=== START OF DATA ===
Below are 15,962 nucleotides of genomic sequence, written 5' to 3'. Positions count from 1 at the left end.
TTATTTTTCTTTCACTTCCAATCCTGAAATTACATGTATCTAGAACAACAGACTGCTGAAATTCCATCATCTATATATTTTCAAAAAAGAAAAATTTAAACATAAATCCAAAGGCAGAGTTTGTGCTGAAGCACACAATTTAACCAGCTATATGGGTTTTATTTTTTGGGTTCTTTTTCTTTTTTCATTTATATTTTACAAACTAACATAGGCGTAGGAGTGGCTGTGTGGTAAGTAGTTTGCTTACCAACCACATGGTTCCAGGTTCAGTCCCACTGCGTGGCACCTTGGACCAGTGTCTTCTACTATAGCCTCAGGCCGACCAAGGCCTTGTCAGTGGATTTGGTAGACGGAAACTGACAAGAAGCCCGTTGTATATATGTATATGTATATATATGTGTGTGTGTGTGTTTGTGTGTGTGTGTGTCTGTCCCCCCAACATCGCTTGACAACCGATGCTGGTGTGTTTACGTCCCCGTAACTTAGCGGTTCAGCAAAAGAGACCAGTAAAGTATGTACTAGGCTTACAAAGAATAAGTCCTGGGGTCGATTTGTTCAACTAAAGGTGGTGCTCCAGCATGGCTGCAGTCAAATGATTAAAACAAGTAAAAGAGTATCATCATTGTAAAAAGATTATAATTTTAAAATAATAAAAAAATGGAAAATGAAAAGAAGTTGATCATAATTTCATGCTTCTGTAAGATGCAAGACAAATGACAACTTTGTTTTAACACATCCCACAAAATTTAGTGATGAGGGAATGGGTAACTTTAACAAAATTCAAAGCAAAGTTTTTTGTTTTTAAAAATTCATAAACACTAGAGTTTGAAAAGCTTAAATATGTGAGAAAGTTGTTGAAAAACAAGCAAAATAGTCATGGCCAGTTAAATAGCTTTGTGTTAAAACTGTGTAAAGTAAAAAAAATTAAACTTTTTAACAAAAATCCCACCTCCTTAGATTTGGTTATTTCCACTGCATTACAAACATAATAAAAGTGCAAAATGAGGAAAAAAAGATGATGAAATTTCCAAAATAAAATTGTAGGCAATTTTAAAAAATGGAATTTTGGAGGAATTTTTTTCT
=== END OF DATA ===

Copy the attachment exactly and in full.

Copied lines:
Below are 15,962 nucleotides of genomic sequence, written 5' to 3'. Positions count from 1 at the left end.
TTATTTTTCTTTCACTTCCAATCCTGAAATTACATGTATCTAGAACAACAGACTGCTGAAATTCCATCATCTATATATTTTCAAAAAAGAAAAATTTAAACATAAATCCAAAGGCAGAGTTTGTGCTGAAGCACACAATTTAACCAGCTATATGGGTTTTATTTTTTGGGTTCTTTTTCTTTTTTCATTTATATTTTACAAACTAACATAGGCGTAGGAGTGGCTGTGTGGTAAGTAGTTTGCTTACCAACCACATGGTTCCAGGTTCAGTCCCACTGCGTGGCACCTTGGACCAGTGTCTTCTACTATAGCCTCAGGCCGACCAAGGCCTTGTCAGTGGATTTGGTAGACGGAAACTGACAAGAAGCCCGTTGTATATATGTATATGTATATATATGTGTGTGTGTGTGTTTGTGTGTGTGTGTGTCTGTCCCCCCAACATCGCTTGACAACCGATGCTGGTGTGTTTACGTCCCCGTAACTTAGCGGTTCAGCAAAAGAGACCAGTAAAGTATGTACTAGGCTTACAAAGAATAAGTCCTGGGGTCGATTTGTTCAACTAAAGGTGGTGCTCCAGCATGGCTGCAGTCAAATGATTAAAACAAGTAAAAGAGTATCATCATTGTAAAAAGATTATAATTTTAAAATAATAAAAAAATGGAAAATGAAAAGAAGTTGATCATAATTTCATGCTTCTGTAAGATGCAAGACAAATGACAACTTTGTTTTAACACATCCCACAAAATTTAGTGATGAGGGAATGGGTAACTTTAACAAAATTCAAAGCAAAGTTTTTTGTTTTTAAAAATTCATAAACACTAGAGTTTGAAAAGCTTAAATATGTGAGAAAGTTGTTGAAAAACAAGCAAAATAGTCATGGCCAGTTAAATAGCTTTGTGTTAAAACTGTGTAAAGTAAAAAAAATTAAACTTTTTAACAAAAATCCCACCTCCTTAGATTTGGTTATTTCCACTGCATTACAAACATAATAAAAGTGCAAAATGAGGAAAAAAAGATGATGAAATTTCCAAAATAAAATTGTAGGCAATTTTAAAAAATGGAATTTTGGAGGAATTTTTTTCT